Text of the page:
AFTER two capacity crowds at Roker Park have spurred Sunderland on to the F.A. Cup Semi-Final, supporters now hit the unwelcome squeeze provided by diminishing opportunity and escalating costs. Receipts records at Roker Park were twice established when over £26,000 was paid to watch each of the ties against Manchester City and Luton Town, but at Hillsborough, where the capacity is just a few thousand more than Roker Park, the total take will top £80,000.
Sunderland‘s share of tickets will be about 24,000 which provides opportunity for fewer than half of the enthusiasts who have followed them in their last two games. And season ticket-holders, who have the first option on tickets, can take their pick from seats at £3 and £2 and standing at 70p.
Season ticket holders wishing to exercise their options should make postal application immediately, enclosing form “F,” the correct remittance, and a stamped addressed envelope. Tickets will be issued strictly on the basis of one per book. Envelopes enclosing applications should be marked C.T. on the left-hand corner. They must be in the hands of the club not later than Saturday.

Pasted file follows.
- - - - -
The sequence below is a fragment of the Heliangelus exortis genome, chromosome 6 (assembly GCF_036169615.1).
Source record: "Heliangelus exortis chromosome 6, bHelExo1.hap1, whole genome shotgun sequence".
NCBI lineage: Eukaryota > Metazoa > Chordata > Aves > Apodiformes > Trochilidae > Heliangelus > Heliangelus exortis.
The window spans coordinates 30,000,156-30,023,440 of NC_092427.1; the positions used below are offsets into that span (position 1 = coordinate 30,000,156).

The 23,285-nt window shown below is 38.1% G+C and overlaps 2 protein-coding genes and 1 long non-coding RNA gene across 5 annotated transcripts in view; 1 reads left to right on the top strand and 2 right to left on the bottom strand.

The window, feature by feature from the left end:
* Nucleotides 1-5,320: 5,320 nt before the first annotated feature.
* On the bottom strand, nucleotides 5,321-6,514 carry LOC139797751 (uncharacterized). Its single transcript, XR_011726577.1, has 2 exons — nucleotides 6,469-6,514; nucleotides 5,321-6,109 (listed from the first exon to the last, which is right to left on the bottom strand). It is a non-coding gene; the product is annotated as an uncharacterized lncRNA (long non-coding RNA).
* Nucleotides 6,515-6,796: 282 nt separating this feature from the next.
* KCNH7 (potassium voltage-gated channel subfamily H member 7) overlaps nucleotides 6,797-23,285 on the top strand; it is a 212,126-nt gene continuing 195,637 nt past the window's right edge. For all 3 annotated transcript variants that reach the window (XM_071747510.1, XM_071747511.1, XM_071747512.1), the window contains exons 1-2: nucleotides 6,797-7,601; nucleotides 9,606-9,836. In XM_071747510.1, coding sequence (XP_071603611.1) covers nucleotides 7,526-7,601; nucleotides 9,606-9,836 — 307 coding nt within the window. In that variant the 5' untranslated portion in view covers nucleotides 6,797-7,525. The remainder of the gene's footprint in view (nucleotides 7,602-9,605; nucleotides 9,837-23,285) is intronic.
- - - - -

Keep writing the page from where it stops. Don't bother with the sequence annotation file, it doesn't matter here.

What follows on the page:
Details of the distribution by ballot to non-ticket-holders will be published later, but it is emphasised that no applications from other than season ticket-holders will be entertained.
The possibility of disappointed ticket-seekers receiving a measure of compensation by being provided with the opportunity to see the game on closed-circuit television is, for the moment, only in the minds of the company proposing to arrange the transmission of both semi-finals. The matter did not come before the F.A. Cup Committee, who have the final word, at yesterday’s meeting and there has been no contact on the subject with the Sunderland club.
Manager Bob Stokoe, whose suggestion that both semi-finals should be played at Wembley before 100,000 crowds springs from the sense of disappointment which he feels for club supporters, says “If it brings the game live to all those who cannot get tickets then I think we must be for it.”
Story taken from the Sunderland Echo on March 20 1973.